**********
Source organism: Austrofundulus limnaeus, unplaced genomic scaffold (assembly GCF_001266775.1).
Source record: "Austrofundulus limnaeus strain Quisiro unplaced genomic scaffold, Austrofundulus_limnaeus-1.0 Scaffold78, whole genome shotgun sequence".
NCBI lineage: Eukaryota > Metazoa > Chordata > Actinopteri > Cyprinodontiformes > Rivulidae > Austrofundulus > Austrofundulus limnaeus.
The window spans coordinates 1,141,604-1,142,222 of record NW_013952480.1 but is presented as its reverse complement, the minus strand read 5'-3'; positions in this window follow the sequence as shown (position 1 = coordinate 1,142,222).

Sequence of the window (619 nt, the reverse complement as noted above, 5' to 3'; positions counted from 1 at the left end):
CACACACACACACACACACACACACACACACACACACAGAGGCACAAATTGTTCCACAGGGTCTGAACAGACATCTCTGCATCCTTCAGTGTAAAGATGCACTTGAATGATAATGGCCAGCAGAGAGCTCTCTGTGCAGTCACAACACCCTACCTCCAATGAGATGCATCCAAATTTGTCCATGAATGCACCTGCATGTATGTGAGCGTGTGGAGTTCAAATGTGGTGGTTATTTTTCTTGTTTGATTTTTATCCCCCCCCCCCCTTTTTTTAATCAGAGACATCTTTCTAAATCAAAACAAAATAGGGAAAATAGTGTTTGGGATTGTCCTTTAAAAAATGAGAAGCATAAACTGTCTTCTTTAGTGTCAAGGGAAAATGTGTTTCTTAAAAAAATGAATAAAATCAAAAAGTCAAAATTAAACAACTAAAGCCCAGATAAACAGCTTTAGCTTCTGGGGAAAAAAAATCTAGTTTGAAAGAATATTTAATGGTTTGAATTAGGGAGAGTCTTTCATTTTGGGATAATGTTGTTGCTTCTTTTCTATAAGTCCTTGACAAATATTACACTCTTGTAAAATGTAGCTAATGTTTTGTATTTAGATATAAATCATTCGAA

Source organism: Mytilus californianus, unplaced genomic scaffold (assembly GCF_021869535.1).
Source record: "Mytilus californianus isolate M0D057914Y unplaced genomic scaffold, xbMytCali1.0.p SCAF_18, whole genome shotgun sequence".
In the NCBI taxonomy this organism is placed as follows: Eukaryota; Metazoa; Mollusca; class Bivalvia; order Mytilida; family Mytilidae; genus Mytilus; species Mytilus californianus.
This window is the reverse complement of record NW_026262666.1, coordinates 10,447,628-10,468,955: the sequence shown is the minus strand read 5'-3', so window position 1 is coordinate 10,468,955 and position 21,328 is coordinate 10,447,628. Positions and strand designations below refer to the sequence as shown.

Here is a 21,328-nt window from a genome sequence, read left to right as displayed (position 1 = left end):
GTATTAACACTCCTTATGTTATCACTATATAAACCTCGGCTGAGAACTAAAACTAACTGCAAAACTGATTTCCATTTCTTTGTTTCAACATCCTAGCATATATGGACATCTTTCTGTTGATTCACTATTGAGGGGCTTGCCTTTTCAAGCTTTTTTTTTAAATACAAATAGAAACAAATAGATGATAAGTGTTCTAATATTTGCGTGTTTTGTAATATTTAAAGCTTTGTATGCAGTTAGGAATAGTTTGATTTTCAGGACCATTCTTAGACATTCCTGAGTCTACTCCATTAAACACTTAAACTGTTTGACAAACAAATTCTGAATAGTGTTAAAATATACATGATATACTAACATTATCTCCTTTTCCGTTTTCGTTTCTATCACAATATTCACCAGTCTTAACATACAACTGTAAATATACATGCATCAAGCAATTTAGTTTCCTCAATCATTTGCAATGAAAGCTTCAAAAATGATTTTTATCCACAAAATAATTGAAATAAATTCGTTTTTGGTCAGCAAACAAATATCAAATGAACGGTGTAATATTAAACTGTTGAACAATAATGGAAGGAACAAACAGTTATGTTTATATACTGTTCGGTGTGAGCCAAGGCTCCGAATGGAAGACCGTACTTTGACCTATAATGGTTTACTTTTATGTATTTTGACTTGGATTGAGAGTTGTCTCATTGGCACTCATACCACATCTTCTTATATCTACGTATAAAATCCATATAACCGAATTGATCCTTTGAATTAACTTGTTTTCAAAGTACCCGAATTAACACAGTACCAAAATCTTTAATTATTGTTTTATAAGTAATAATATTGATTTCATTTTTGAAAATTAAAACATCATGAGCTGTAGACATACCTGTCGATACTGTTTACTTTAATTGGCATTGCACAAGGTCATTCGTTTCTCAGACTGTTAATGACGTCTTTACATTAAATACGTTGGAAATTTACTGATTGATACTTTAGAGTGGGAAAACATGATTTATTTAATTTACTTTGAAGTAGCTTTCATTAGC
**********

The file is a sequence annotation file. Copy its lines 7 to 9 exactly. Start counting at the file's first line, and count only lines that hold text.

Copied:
Source organism: Mytilus californianus, unplaced genomic scaffold (assembly GCF_021869535.1).
Source record: "Mytilus californianus isolate M0D057914Y unplaced genomic scaffold, xbMytCali1.0.p SCAF_18, whole genome shotgun sequence".
In the NCBI taxonomy this organism is placed as follows: Eukaryota; Metazoa; Mollusca; class Bivalvia; order Mytilida; family Mytilidae; genus Mytilus; species Mytilus californianus.